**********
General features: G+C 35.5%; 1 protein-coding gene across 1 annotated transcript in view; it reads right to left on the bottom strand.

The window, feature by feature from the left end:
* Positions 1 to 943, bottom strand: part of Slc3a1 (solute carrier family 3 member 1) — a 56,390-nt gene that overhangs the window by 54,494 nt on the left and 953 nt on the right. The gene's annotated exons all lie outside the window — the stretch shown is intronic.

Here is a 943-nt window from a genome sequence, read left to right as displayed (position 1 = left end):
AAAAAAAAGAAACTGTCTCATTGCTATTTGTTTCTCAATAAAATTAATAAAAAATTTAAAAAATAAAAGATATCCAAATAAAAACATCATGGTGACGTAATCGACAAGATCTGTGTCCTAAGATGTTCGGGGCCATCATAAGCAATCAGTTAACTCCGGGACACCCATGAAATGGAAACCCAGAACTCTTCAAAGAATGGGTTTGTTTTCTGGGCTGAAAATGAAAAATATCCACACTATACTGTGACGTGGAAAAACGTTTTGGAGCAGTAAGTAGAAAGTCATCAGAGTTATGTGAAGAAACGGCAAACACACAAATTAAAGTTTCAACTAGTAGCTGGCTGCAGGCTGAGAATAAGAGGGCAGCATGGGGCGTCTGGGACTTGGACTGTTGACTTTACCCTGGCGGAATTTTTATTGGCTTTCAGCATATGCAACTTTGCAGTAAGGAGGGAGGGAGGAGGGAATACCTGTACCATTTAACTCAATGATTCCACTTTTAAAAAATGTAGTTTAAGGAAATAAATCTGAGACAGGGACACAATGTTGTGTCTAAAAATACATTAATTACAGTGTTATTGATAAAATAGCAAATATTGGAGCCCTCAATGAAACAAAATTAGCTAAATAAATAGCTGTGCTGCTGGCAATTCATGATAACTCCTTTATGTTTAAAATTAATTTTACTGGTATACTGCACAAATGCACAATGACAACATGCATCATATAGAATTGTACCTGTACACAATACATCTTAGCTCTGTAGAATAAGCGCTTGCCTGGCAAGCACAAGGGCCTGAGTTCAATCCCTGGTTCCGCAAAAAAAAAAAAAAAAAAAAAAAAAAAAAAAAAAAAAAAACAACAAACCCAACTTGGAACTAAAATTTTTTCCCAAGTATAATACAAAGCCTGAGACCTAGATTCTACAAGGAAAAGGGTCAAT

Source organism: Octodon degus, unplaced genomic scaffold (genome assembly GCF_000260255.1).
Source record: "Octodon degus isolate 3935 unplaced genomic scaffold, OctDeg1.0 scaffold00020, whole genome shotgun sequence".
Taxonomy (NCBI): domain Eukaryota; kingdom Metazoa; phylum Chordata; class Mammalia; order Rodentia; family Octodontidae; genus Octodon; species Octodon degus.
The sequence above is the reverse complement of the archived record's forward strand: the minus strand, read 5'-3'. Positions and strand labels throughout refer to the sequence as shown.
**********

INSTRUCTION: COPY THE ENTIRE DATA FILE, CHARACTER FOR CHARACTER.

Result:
General features: G+C 35.5%; 1 protein-coding gene across 1 annotated transcript in view; it reads right to left on the bottom strand.

The window, feature by feature from the left end:
* Positions 1 to 943, bottom strand: part of Slc3a1 (solute carrier family 3 member 1) — a 56,390-nt gene that overhangs the window by 54,494 nt on the left and 953 nt on the right. The gene's annotated exons all lie outside the window — the stretch shown is intronic.

Here is a 943-nt window from a genome sequence, read left to right as displayed (position 1 = left end):
AAAAAAAAGAAACTGTCTCATTGCTATTTGTTTCTCAATAAAATTAATAAAAAATTTAAAAAATAAAAGATATCCAAATAAAAACATCATGGTGACGTAATCGACAAGATCTGTGTCCTAAGATGTTCGGGGCCATCATAAGCAATCAGTTAACTCCGGGACACCCATGAAATGGAAACCCAGAACTCTTCAAAGAATGGGTTTGTTTTCTGGGCTGAAAATGAAAAATATCCACACTATACTGTGACGTGGAAAAACGTTTTGGAGCAGTAAGTAGAAAGTCATCAGAGTTATGTGAAGAAACGGCAAACACACAAATTAAAGTTTCAACTAGTAGCTGGCTGCAGGCTGAGAATAAGAGGGCAGCATGGGGCGTCTGGGACTTGGACTGTTGACTTTACCCTGGCGGAATTTTTATTGGCTTTCAGCATATGCAACTTTGCAGTAAGGAGGGAGGGAGGAGGGAATACCTGTACCATTTAACTCAATGATTCCACTTTTAAAAAATGTAGTTTAAGGAAATAAATCTGAGACAGGGACACAATGTTGTGTCTAAAAATACATTAATTACAGTGTTATTGATAAAATAGCAAATATTGGAGCCCTCAATGAAACAAAATTAGCTAAATAAATAGCTGTGCTGCTGGCAATTCATGATAACTCCTTTATGTTTAAAATTAATTTTACTGGTATACTGCACAAATGCACAATGACAACATGCATCATATAGAATTGTACCTGTACACAATACATCTTAGCTCTGTAGAATAAGCGCTTGCCTGGCAAGCACAAGGGCCTGAGTTCAATCCCTGGTTCCGCAAAAAAAAAAAAAAAAAAAAAAAAAAAAAAAAAAAAAAAACAACAAACCCAACTTGGAACTAAAATTTTTTCCCAAGTATAATACAAAGCCTGAGACCTAGATTCTACAAGGAAAAGGGTCAAT

Source organism: Octodon degus, unplaced genomic scaffold (genome assembly GCF_000260255.1).
Source record: "Octodon degus isolate 3935 unplaced genomic scaffold, OctDeg1.0 scaffold00020, whole genome shotgun sequence".
Taxonomy (NCBI): domain Eukaryota; kingdom Metazoa; phylum Chordata; class Mammalia; order Rodentia; family Octodontidae; genus Octodon; species Octodon degus.
The sequence above is the reverse complement of the archived record's forward strand: the minus strand, read 5'-3'. Positions and strand labels throughout refer to the sequence as shown.